In case you missed the first part in this 5 part series — you can read about it at: Key Point 1 — Spreading too thin — 5 things I wish I knew as a Software Engineer
All the 5 key traits can be found here in this article.
When I think of Focused on Implementation only, I attribute it to being myopic i.e. not seeing the bigger picture. Undoubtedly, the top deliverable for a Software Engineer is implementing a given feature request/ implementing a bug fix.
However, the real benefit or growth as a Software Engineer depends on some level of involvement within the entire SDLC framework.
Below are some ways to be involved in each phase outside of implementation/ writing code and the potential gains that lie with it.
1)Pitch/ Discovery phase:
The context here is Customer interaction. Knowing your end users have immense value in terms of software development which I cannot stress enough. From understanding what you are building towards (goal of the user), whom you are building for (the user), why you are building it (the user pain point the implementation will address) helps you when you think of how to build it (the implementation itself!). Along those lines, your involvement as a Technical expert from the start of the process can help determine the technical feasibility and a rough timeline check on what is being promised and communicated to the customers.
Note: If the project/ task you are working on is B2C and has thousands of users for example, you can still get the desired value mentioned above. In such a scenario, the UX team and/or the product team can shed some light on the target market and user personas that the implementation will be geared towards.
2. Technical Work Kick-off phase/ Sprint Planning:
As an engineer/ IC, this is the prime phase where you should seek clarity and ask any questions you may have. This may be related to What, Why and When primarily for the task at hand.
I see many teams have this phase missed out all-together or do this between a tech lead/ EM and a product person counterpart only.It is essential for the engineer who might end up working on the code implementation itself to be exposed to and made aware of the task as early in the planning as possible. This will help reduce any misunderstandings and silos later in the process.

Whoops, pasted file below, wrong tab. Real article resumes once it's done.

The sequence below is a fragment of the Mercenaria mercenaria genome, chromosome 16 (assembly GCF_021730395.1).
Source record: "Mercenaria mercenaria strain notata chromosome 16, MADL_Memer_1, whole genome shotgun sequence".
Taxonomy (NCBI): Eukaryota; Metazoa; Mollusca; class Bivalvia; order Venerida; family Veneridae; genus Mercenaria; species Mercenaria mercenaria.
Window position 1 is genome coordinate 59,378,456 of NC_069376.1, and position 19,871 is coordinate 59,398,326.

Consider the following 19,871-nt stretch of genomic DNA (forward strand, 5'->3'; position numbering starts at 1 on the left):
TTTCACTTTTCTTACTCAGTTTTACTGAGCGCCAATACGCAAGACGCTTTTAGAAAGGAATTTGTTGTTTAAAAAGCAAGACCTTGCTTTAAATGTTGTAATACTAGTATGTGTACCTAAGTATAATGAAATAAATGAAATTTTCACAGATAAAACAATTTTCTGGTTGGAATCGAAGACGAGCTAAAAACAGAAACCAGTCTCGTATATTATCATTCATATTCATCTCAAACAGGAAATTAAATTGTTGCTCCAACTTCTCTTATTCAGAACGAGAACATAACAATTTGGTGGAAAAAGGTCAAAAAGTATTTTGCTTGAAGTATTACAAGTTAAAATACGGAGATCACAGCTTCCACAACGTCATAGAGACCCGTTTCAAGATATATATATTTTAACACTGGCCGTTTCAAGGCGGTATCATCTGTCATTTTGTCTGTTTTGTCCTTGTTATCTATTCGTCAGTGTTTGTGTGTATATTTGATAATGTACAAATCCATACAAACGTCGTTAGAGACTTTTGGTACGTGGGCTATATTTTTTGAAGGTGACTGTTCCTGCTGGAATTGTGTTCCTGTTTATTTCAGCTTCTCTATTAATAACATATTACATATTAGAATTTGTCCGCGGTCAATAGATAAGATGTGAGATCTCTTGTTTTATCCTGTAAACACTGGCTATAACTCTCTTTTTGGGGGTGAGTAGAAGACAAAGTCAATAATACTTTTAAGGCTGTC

3. QA + Deployment Phases
These phases are post-implementation.
QA Phase: If you have a traditional setup with a dedicated QA team, this could still make your agile process waterfall in some ways. As a Software Engineer, you should be able to have reasonable competence of all the levels on the TestPyramid to avoid any potential silos. Doing the critical thinking and due diligence on what could be breaking scenarios for your implementation is a key skill to possess.
Deployment Phase: In case you have a dedicated DevOps team that takes care of the build process and releases, there might be gaps in terms of your knowledge of e2e software delivery. At a minimum, you should be aware of how your code implementation gets bundled, packaged and shipped to the end user. Having fundamental understanding of this workflow will help you write better software when performance and bundle size are some key code metrics of interest.
The above 3 phases are just a short summary and some ways you could expand your reach and skill development beyond just writing code as a Software Engineer.
I would love to know your thoughts/ feedback on the same in the comments below. On to the next Key Point #3 — Not POCing enough…
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